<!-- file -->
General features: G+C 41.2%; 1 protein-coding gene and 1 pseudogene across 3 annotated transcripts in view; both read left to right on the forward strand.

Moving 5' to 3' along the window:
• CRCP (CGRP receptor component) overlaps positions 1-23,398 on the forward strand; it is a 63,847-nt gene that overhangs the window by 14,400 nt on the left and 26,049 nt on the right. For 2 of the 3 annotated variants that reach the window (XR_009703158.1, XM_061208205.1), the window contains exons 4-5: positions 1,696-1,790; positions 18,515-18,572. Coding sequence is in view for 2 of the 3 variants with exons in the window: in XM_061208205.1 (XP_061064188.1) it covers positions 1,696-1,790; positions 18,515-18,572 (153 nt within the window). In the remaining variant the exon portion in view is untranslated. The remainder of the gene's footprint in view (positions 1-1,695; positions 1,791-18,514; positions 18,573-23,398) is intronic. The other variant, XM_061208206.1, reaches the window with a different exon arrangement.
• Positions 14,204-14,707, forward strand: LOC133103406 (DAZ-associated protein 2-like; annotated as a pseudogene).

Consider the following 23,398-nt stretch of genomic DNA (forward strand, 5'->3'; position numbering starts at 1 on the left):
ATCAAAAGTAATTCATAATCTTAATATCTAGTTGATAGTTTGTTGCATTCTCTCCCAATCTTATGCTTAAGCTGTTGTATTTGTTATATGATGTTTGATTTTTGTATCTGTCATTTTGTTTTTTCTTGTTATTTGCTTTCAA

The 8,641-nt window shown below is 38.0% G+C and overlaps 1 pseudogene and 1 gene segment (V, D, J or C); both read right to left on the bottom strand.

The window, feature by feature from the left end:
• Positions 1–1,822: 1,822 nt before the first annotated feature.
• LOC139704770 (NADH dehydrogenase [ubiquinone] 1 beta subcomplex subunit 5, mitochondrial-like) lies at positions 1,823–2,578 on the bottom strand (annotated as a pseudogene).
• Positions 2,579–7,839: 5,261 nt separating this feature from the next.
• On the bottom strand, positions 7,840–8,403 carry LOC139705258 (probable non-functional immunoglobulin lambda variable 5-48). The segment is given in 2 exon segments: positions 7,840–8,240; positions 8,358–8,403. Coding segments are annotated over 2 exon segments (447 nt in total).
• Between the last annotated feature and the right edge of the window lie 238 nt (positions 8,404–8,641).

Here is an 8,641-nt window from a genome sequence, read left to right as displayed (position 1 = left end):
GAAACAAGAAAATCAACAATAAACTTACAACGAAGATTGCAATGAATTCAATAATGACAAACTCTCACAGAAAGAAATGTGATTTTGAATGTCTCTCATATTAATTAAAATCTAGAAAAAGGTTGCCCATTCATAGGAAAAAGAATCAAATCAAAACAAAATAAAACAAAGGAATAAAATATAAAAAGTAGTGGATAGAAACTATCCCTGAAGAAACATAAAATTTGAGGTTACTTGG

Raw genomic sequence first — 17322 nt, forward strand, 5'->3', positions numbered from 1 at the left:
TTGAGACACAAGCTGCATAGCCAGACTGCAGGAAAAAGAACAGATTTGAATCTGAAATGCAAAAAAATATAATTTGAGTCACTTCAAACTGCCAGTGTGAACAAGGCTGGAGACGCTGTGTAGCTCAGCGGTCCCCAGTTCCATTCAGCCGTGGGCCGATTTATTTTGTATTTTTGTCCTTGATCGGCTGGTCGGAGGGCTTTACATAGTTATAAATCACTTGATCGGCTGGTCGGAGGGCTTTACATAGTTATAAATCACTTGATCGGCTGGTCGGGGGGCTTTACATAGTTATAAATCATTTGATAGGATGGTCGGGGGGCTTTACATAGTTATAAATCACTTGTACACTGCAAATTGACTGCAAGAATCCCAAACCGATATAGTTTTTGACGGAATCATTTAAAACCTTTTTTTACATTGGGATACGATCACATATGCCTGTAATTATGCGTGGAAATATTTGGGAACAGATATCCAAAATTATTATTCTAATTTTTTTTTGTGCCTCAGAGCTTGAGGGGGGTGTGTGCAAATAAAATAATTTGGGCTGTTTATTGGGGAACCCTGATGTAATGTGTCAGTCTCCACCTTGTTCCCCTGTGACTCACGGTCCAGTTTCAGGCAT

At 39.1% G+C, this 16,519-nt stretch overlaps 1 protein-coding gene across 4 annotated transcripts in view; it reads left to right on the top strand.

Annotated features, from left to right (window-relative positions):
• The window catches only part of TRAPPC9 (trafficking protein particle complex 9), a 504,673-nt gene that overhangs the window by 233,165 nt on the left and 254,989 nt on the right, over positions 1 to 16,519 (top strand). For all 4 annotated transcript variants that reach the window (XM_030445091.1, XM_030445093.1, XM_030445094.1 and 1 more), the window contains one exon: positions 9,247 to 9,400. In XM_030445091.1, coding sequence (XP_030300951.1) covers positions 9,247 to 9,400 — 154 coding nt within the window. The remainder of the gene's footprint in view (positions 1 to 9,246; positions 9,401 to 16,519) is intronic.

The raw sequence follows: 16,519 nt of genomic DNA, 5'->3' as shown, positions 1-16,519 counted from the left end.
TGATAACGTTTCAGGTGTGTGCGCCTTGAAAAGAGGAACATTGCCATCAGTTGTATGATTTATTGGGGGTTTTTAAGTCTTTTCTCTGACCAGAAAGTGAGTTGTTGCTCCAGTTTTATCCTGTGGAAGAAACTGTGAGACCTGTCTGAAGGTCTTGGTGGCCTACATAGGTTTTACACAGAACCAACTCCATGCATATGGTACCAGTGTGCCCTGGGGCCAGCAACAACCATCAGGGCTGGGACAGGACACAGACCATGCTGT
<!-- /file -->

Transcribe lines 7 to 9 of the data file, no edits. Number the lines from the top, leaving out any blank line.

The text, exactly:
The 8,641-nt window shown below is 38.0% G+C and overlaps 1 pseudogene and 1 gene segment (V, D, J or C); both read right to left on the bottom strand.

The window, feature by feature from the left end:
• Positions 1–1,822: 1,822 nt before the first annotated feature.